People considered to be "campaigning" would need to give their real name in their Twitter of Facebook profile page, under plans set out by Conservative chairman Sir Patrick McLoughlin.
And the law would be changed so that those who refused were committing a criminal offence.
At the moment, campaigners can reach thousands of followers on Twitter without making their identities easily available. Examples include the @JeremyCorbyn4PM account, which backs Mr Corbyn and has 141,000 followers but does not provide a name or any other personal details in its profile.
The Tory proposal would mean the people responsible for these and similar accounts - including many thousands of campaigners with much smaller followings - were committing an offence if they failed to add their real names to profile pages for everyone to see.
Sir Patrick set out the plan in a submission on behalf of the Conservative Party to the Committee on Standards in Public Life, which is conducting an inquiry into intimidation of Parliamentary candidates.
The aim is to make it easier to track down people who are abusive on social media, but the measure would apply to everyone.
He said rules which already govern traditional printed literature during an election should be extended to include online campaigning. Under the Political Parties, Elections and Referendums Act 2000, leaflets and posters need to include an “imprint”, giving the name and contact details of the personal responsible, known as the promoter.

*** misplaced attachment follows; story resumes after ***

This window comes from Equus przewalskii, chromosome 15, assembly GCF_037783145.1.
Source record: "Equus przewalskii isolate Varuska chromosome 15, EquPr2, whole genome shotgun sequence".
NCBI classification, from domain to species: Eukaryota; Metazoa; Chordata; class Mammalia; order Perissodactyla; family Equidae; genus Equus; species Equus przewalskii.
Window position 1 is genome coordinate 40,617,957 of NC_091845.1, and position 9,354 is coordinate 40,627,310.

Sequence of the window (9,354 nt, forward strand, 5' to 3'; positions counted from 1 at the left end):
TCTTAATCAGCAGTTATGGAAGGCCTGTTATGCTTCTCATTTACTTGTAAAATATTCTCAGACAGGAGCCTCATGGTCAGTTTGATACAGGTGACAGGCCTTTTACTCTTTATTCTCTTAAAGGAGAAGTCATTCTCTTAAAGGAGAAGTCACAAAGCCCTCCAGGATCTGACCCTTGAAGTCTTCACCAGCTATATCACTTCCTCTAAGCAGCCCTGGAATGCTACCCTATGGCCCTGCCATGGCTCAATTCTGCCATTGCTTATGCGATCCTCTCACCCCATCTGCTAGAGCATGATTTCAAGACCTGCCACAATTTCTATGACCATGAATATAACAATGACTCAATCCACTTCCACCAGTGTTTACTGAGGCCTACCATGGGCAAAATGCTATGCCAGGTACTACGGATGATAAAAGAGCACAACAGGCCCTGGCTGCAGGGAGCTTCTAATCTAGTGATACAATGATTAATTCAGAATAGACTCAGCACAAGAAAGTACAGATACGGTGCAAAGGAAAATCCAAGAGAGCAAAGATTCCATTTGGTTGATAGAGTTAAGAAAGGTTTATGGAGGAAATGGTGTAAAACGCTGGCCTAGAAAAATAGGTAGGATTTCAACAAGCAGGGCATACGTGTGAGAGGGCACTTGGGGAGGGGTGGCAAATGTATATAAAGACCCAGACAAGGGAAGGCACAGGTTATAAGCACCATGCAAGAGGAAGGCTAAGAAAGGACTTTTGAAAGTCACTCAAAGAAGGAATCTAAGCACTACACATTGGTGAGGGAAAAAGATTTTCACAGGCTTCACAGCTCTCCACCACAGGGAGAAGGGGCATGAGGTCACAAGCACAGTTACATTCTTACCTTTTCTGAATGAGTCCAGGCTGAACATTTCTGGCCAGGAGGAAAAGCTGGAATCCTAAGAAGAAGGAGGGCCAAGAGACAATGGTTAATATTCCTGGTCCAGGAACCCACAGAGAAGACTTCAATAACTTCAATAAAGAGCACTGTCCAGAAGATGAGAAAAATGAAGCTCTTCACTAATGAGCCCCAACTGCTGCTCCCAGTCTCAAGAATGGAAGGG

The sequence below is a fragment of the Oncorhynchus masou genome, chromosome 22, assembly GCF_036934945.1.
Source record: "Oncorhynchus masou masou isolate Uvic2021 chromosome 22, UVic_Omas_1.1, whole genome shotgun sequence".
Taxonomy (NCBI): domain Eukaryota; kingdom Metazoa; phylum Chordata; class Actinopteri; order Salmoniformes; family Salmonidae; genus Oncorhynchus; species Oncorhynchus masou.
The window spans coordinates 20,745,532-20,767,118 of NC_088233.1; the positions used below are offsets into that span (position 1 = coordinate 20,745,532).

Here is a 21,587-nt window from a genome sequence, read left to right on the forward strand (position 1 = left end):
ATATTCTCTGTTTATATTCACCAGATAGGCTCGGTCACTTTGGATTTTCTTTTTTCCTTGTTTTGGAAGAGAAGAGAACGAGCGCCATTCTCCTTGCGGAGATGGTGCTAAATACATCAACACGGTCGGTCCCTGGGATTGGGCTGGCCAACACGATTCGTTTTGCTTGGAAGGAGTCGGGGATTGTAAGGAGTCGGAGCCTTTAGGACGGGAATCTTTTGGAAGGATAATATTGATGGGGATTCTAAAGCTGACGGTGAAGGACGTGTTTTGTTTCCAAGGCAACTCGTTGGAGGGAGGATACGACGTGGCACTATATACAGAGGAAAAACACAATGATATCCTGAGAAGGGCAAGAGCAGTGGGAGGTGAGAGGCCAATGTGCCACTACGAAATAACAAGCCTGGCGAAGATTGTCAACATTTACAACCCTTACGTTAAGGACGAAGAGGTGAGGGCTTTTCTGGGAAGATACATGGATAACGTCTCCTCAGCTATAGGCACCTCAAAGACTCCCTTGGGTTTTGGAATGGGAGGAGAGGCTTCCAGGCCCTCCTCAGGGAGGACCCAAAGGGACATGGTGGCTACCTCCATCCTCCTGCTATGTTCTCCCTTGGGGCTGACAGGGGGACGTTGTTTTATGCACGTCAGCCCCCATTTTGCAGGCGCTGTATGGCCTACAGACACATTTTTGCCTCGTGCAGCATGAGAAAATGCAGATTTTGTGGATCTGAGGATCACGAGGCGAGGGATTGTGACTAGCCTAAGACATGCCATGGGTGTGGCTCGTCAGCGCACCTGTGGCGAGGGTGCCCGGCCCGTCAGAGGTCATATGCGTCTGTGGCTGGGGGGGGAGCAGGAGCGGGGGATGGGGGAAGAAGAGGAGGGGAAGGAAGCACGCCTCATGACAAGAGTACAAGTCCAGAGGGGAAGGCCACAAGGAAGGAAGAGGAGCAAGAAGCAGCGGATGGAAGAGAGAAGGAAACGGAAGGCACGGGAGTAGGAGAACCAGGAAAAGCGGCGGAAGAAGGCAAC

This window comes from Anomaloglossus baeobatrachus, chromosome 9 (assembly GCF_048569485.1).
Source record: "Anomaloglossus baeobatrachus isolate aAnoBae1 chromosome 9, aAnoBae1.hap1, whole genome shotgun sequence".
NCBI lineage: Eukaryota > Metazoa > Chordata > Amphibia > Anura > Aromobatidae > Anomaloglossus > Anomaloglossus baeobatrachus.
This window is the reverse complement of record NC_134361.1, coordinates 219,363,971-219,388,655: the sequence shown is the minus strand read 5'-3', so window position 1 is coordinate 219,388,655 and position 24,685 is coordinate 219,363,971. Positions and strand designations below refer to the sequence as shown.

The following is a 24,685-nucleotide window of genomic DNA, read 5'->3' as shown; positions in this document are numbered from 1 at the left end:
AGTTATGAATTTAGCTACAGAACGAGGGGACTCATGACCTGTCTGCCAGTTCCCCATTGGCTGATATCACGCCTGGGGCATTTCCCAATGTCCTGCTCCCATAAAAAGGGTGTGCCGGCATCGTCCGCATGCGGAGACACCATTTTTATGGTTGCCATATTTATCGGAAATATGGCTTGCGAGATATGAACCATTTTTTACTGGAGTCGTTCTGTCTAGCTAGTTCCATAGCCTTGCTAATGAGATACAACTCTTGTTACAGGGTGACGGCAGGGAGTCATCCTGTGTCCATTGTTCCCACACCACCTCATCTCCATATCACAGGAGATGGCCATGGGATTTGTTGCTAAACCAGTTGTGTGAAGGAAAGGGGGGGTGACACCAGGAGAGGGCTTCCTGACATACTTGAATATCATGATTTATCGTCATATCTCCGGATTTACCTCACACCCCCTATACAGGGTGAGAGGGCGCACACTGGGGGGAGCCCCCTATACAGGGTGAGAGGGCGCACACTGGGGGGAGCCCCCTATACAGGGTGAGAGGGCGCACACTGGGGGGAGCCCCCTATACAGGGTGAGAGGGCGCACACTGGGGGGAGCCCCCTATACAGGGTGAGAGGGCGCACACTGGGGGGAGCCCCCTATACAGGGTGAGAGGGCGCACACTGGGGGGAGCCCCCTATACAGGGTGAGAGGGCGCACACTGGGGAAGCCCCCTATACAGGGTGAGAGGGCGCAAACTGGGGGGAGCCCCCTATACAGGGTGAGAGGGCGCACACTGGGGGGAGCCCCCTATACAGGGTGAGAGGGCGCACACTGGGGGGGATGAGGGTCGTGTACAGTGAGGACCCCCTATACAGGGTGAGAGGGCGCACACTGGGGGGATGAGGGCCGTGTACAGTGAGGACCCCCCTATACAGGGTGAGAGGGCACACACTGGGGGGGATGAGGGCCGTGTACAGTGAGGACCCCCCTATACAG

This applies to members of the public as well as political parties and other organisations.
Guidance from the Electoral Commission states that the rules cover anything “that can reasonably be regarded as intended to influence voters to vote for or against a political party or a category of candidates”.
Sir Patrick’s proposal is designed to reduce abuse of candidates, following reports that some politicians faced a torrent of hate-filled comments in June’s general election.
In his submission to the inquiry, he said: “To tackle the growth in online anonymous abuse, the Government should exercise Section 143 of the Political Parties, Elections and Referendums Act 2000 to issue regulations to extend imprint rules to electronic material.”
This would require only secondary legislation, avoiding the need for a new Act of Parliament, he said.
Sir Patrick explained: “A Tweet itself (with limited characters) should not have to carry an imprint, but the Twitter account page should.”
He said internet firms would be expected to hand over the personal details of anyone who took part in anonymous online abuse.
But he also made it clear that, under his proposals, anyone who campaigned anonymously would be committing an offence whether they were abusive or not.
He said: “Of course, some third party campaigners could seek to ignore such imprint rules through anonymous content (which would constitute an offence under the proposed extension of imprint rules, over and above the legality of the content)”.
Regulations would set out a definition of "campaigning", to ensure people who issued a single Tweet about politics were not included in the new rules.